A story is told that when a gentile came to the great Hillel and said, “Teach me the entire Torah while I stand on one foot,” Hillel replied, “That which is hateful to you, do not do unto others. All the rest is commentary. Now go and learn!”
The Torah also commands us, v’ahavta l’ray-acha kamocha, “Love your neighbor as yourself.”
Pharaoh didn’t get either of those memos, so to speak, and the Israelites lived under Egyptian slavery and oppression for 400 years, a land where they were gerim, which we can translate as “strangers,” “resident aliens” or “immigrants.”
In addition to loving our neighbor, the Torah commands us to be sure to care for a variety of groups that had likely been marginalized in the ancient world; the poor, the orphan, the widow and the stranger. As just one example of many, Exodus 22:20 commands, “You shall not wrong a ger (stranger) nor shall you oppress him, for you were gerim (strangers) in the land of Egypt.”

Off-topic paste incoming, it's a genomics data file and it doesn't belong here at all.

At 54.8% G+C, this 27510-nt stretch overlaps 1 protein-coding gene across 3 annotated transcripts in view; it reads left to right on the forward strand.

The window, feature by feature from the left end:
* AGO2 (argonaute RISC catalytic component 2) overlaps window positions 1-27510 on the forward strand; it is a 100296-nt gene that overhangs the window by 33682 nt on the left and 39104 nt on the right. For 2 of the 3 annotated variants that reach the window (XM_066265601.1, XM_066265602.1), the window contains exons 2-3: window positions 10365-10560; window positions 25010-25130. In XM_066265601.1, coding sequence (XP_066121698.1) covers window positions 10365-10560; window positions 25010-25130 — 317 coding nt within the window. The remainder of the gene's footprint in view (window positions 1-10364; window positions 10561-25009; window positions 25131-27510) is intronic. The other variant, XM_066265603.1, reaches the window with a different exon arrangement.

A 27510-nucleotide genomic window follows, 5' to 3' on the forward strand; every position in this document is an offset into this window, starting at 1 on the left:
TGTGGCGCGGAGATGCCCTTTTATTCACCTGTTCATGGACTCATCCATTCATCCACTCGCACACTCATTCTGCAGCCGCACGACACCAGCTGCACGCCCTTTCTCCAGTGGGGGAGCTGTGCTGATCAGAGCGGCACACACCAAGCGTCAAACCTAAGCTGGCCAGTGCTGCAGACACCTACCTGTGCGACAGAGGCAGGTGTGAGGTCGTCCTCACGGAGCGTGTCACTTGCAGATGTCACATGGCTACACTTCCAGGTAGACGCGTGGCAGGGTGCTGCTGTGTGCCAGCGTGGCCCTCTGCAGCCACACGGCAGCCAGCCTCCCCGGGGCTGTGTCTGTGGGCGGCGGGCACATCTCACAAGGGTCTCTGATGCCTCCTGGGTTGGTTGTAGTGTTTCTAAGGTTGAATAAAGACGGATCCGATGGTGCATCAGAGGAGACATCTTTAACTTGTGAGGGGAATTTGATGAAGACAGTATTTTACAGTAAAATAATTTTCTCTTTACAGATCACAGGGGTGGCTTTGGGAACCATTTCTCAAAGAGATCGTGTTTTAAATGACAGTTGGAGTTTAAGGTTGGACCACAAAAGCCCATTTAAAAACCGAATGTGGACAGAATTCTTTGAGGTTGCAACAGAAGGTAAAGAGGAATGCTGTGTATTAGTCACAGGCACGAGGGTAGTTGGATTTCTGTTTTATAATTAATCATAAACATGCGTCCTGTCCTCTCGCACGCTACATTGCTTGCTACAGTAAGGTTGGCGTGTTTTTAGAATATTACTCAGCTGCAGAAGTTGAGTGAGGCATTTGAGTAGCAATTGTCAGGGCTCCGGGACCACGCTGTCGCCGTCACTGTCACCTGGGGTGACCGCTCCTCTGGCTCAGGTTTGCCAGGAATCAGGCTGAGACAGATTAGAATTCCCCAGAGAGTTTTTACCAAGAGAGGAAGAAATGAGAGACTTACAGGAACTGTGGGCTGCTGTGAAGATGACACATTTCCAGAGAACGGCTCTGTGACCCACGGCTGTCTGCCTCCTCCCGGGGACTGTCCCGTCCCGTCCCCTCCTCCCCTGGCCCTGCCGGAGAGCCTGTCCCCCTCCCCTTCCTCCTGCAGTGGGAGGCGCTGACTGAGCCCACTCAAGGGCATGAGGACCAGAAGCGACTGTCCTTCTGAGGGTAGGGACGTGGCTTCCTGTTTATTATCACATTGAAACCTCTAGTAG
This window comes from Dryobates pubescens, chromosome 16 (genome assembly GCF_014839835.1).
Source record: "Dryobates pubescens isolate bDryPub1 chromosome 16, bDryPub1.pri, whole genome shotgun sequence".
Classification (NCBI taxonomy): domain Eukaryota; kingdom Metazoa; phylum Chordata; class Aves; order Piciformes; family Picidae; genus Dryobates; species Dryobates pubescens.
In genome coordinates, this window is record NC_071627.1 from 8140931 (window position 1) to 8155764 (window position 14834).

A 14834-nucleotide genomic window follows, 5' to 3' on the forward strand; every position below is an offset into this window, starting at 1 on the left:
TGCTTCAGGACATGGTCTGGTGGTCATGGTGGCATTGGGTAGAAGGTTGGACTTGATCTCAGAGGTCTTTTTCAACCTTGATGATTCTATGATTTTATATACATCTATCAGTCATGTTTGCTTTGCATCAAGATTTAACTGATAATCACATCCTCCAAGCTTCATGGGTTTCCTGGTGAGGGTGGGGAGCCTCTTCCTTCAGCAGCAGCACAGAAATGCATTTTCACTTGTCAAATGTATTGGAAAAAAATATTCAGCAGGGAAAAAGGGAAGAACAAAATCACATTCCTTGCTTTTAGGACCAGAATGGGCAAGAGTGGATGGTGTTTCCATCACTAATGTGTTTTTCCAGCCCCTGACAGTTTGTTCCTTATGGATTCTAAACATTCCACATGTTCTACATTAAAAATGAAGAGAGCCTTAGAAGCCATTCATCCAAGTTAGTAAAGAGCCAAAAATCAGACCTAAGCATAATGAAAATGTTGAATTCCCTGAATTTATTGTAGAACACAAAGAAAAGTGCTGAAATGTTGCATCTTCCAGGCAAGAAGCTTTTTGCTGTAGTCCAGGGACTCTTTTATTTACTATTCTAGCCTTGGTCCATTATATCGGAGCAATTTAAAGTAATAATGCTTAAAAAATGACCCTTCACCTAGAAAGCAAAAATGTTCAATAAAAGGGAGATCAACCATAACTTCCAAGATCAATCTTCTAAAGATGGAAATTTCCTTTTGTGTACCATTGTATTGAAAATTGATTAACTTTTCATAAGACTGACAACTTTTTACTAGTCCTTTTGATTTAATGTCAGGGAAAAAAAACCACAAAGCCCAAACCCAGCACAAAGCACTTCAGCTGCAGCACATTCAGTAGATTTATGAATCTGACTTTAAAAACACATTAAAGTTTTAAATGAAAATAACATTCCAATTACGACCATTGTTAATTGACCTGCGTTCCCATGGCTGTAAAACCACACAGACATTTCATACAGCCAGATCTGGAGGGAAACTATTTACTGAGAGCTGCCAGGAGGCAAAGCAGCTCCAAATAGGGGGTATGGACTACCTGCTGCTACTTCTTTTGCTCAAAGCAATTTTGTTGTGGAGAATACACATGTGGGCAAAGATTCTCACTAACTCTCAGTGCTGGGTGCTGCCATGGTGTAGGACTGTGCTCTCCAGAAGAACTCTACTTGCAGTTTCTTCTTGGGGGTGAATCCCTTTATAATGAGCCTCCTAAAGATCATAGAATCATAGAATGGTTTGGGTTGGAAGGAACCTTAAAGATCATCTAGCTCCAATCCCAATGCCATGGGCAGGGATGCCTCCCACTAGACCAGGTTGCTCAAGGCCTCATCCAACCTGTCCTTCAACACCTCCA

How are we doing with this? Are we living up to the values and ethics laid out in the Torah about caring for others? If we have a widowed friend, do we include him or her in social activities where there are mostly couples? Do we allot sufficient tzedaka resources to organizations and agencies that support the poor among us, or do we pretend they’re not really there?
And what about the ger, the stranger, the person who is different from us? Immigration to the US began before the Mayflower brought the Pilgrims to Plymouth Rock because this “new world” was seen as a haven for those seeking everything from freedom from religious persecution to greater economic opportunity in an untapped land. The United States still has so much to offer residents and strangers alike. Together we made this country what it is, and I have no doubt that together we can form an even more perfect union.